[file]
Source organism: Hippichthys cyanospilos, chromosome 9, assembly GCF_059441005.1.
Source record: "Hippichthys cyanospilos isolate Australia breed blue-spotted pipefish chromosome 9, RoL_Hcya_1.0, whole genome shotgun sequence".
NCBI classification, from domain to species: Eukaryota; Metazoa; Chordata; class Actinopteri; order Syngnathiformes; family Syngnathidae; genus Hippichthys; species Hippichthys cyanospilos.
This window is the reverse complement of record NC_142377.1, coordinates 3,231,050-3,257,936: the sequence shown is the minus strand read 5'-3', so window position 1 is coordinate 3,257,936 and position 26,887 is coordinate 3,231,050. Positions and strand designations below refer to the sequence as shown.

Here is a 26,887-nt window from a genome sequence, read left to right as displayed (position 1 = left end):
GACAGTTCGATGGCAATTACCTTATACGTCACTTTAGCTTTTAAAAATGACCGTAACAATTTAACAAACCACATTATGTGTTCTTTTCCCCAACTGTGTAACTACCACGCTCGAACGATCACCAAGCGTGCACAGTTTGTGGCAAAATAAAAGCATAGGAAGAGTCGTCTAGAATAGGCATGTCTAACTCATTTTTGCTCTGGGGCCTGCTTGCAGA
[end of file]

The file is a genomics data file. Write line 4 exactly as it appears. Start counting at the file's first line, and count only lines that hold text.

This window is the reverse complement of record NC_142377.1, coordinates 3,231,050-3,257,936: the sequence shown is the minus strand read 5'-3', so window position 1 is coordinate 3,257,936 and position 26,887 is coordinate 3,231,050. Positions and strand designations below refer to the sequence as shown.